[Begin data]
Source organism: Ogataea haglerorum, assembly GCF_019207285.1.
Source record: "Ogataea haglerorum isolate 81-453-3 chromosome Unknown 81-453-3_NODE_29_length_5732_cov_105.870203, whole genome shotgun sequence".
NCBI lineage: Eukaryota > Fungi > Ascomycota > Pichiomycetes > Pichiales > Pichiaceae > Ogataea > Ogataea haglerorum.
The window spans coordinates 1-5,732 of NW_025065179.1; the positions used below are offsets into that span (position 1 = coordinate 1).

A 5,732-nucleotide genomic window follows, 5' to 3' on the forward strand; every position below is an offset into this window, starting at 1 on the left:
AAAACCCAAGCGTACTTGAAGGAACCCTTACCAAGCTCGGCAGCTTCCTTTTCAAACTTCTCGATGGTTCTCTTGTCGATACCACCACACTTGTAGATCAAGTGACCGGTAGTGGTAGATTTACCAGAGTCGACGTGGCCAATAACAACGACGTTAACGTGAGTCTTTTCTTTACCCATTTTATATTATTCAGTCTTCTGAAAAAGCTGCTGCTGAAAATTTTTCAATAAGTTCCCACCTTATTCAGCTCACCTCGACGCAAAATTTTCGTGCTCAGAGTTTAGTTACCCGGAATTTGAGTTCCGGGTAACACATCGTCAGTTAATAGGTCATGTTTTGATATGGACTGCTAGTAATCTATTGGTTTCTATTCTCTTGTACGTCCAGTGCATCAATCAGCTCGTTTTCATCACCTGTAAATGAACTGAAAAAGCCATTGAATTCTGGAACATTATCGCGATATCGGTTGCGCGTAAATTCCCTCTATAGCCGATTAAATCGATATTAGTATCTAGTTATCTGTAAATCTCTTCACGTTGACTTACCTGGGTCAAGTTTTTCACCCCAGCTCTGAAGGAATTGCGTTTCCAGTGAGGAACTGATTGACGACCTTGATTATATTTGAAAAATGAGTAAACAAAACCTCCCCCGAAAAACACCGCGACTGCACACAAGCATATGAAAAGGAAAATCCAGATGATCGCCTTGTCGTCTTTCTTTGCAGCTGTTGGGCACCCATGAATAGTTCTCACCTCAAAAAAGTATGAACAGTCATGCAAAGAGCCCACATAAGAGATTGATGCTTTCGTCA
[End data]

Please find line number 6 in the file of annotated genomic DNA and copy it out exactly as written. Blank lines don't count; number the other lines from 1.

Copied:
AAAACCCAAGCGTACTTGAAGGAACCCTTACCAAGCTCGGCAGCTTCCTTTTCAAACTTCTCGATGGTTCTCTTGTCGATACCACCACACTTGTAGATCAAGTGACCGGTAGTGGTAGATTTACCAGAGTCGACGTGGCCAATAACAACGACGTTAACGTGAGTCTTTTCTTTACCCATTTTATATTATTCAGTCTTCTGAAAAAGCTGCTGCTGAAAATTTTTCAATAAGTTCCCACCTTATTCAGCTCACCTCGACGCAAAATTTTCGTGCTCAGAGTTTAGTTACCCGGAATTTGAGTTCCGGGTAACACATCGTCAGTTAATAGGTCATGTTTTGATATGGACTGCTAGTAATCTATTGGTTTCTATTCTCTTGTACGTCCAGTGCATCAATCAGCTCGTTTTCATCACCTGTAAATGAACTGAAAAAGCCATTGAATTCTGGAACATTATCGCGATATCGGTTGCGCGTAAATTCCCTCTATAGCCGATTAAATCGATATTAGTATCTAGTTATCTGTAAATCTCTTCACGTTGACTTACCTGGGTCAAGTTTTTCACCCCAGCTCTGAAGGAATTGCGTTTCCAGTGAGGAACTGATTGACGACCTTGATTATATTTGAAAAATGAGTAAACAAAACCTCCCCCGAAAAACACCGCGACTGCACACAAGCATATGAAAAGGAAAATCCAGATGATCGCCTTGTCGTCTTTCTTTGCAGCTGTTGGGCACCCATGAATAGTTCTCACCTCAAAAAAGTATGAACAGTCATGCAAAGAGCCCACATAAGAGATTGATGCTTTCGTCA